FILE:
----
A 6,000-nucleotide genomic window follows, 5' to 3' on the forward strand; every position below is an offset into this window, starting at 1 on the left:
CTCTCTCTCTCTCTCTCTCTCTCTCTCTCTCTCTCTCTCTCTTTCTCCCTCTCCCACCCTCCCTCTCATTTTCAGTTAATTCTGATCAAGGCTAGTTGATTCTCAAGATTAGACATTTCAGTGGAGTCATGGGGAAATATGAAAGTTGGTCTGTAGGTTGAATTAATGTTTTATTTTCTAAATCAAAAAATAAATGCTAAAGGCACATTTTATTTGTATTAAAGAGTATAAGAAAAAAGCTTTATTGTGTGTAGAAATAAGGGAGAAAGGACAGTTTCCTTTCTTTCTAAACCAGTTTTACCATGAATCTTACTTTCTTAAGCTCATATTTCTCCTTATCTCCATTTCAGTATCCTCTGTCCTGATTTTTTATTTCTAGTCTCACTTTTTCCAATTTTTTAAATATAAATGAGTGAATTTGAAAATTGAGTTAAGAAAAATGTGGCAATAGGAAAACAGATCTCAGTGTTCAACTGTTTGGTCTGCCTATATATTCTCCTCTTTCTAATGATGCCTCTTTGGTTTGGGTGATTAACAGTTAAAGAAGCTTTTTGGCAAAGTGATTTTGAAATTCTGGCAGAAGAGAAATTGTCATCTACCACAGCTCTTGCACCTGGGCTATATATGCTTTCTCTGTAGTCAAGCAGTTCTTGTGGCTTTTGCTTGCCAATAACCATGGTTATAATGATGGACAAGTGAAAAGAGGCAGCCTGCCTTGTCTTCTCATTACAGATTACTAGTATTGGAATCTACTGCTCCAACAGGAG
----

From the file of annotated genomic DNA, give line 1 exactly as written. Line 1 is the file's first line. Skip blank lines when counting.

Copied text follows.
A 6,000-nucleotide genomic window follows, 5' to 3' on the forward strand; every position below is an offset into this window, starting at 1 on the left: